In the unfortunate circumstance in which a person must file for bankruptcy, different things could happen to student loans. There is the slim possibility that a student loan could be discharged, but this is not always the case.
To begin, there are two types of bankruptcy in which student loans may become part of the equation. The most common type of bankruptcy is “chapter 7.” Basically, this is a liquidation bankruptcy, which means the trustee sells off all non-exempt assets held by the debtor so that the debts can be repaid. A “chapter 13” bankruptcy allows individuals to develop a plan to repay all or part of their debts. The law forbids creditors from starting or continuing collection efforts at this time.
So how are student loans affected during a chapter 7 or chapter 13 bankruptcy? First of all, an automatic stay is begun while the bankruptcy is under way. The stay prevents creditors from starting or continuing administrative wage garnishment. Collection efforts may only continue after the stay has been terminated. A loan may be completely discharged only if the individual faces undue financial hardship during the pursuit of repaying such loans. A judge will only allow undue hardship to erase a student loan if the debtor cannot maintain a minimal standard of living while repaying the student loans. This is actually very hard to prove, and happens only rarely. A person should never count on his or her loans being discharged due to bankruptcy, as undue financial hardship is exceedingly difficult to prove.
Student loan repayments are still due during a chapter 13 bankruptcy is filed, provided the automatic stay has been lifted. Federal loans will be removed from repayment status during the length of a chapter 13 bankruptcy. However, if the debtor does not repay these loans during the time frame, the loan could go into default. This adds up to some very serious consequences. An administrative wage garnishment is almost sure to ensue after a loan is defaulted. In this circumstance, the bankruptcy does not stop the wage garnishment, and it only hurts the debtor in the long run.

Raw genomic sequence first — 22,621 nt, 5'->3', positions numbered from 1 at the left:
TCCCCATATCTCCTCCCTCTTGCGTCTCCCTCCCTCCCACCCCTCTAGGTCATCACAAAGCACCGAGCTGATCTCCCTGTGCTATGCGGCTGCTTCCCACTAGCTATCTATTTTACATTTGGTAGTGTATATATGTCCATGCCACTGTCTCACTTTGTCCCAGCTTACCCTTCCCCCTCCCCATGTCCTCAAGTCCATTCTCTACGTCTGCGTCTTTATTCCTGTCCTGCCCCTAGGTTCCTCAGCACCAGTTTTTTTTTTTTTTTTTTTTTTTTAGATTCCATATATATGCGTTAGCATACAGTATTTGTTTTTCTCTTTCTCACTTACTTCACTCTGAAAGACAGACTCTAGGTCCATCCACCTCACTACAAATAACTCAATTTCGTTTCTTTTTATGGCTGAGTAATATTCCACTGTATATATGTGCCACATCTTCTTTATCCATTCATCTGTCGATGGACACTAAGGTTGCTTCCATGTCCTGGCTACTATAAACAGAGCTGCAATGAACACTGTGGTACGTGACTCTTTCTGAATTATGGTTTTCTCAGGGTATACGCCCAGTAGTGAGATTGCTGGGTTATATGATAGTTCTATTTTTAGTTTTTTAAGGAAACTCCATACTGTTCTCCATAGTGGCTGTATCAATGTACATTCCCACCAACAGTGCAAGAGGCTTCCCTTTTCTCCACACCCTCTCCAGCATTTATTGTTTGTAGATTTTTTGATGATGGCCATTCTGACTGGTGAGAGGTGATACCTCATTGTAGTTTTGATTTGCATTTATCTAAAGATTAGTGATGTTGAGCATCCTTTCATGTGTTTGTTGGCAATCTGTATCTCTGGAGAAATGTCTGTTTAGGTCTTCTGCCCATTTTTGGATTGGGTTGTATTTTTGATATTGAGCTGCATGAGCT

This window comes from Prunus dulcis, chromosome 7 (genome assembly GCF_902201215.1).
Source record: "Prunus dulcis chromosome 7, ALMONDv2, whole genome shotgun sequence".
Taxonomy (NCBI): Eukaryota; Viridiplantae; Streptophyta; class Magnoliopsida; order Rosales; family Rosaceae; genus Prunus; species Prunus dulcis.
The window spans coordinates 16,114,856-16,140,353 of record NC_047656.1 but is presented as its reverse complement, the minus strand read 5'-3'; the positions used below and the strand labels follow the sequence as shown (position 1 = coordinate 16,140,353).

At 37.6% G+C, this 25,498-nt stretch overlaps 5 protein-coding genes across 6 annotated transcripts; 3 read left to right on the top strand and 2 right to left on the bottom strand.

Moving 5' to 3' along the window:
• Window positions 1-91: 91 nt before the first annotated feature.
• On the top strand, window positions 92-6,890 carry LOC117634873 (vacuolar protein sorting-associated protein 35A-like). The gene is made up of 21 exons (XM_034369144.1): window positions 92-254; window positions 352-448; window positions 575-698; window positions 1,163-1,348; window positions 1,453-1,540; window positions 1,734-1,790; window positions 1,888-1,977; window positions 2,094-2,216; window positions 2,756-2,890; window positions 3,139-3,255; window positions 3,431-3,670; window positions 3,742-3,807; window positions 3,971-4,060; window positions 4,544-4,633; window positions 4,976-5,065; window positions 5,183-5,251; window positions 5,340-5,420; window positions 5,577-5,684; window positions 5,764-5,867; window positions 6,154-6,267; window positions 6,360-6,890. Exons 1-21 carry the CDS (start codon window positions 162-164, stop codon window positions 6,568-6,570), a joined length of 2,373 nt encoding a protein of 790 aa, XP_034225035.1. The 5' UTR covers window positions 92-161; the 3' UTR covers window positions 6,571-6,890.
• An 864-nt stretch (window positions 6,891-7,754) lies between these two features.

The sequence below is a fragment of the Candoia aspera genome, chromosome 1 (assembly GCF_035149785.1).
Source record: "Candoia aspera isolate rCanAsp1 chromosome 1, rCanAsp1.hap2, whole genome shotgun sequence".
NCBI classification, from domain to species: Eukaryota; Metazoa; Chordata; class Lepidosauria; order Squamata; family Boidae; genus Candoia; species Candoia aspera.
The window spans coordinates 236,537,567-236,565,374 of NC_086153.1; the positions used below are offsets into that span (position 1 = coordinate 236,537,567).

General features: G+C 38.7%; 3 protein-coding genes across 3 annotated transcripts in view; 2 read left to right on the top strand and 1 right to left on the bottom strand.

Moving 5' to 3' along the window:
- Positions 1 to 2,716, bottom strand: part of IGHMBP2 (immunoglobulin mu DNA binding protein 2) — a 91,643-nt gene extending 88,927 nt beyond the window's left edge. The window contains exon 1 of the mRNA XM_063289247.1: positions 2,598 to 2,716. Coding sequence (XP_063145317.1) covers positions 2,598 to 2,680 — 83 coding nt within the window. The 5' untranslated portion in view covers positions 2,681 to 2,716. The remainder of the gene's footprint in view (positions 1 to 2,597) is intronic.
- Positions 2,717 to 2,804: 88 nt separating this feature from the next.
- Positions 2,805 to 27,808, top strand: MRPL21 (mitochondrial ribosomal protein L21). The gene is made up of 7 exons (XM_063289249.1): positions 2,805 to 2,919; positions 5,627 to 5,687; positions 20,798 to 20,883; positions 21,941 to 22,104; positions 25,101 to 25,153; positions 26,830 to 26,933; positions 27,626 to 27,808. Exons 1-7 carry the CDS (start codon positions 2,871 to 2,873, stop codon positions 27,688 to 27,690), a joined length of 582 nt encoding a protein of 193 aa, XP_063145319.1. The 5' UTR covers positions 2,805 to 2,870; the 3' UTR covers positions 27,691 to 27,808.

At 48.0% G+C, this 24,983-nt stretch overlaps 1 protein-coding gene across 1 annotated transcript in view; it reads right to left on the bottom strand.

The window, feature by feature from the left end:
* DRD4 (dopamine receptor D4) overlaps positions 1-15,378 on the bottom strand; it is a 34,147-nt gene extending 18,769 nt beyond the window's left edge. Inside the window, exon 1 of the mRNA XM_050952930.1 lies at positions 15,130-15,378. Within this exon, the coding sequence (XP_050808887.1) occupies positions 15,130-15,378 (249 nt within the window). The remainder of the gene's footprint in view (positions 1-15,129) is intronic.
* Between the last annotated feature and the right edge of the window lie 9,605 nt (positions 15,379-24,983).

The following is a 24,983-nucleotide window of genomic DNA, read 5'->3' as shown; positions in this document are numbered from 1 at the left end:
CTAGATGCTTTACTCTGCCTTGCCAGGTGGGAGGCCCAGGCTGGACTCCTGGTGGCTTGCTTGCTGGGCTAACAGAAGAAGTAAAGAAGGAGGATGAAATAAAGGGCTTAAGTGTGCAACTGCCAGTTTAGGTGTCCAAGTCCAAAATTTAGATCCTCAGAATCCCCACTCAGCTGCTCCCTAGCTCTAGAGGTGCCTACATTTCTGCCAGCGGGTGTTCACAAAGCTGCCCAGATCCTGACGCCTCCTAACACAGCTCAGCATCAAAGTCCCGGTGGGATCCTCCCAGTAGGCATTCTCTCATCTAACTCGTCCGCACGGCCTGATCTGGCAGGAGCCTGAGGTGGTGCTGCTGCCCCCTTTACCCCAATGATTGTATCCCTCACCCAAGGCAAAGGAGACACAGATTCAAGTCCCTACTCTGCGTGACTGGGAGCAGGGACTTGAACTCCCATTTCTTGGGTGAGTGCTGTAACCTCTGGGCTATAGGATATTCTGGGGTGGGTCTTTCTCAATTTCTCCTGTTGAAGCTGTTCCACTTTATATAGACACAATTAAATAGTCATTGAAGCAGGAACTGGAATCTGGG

As can be seen, bankruptcy is definitely not the best option to stop student loan wage garnishment, or to discharge the student loans altogether. Only under very rare circumstances can a student loan be discharged or forgiven due to a bankruptcy. There are many other options, however, for a debtor to use. Forgiveness, repayment plans, and debt relief are only a few of the ways student loan debt can be reduced and administrative wage garnishments stopped. Check out other articles on this website for more help concerning student loan debt relief.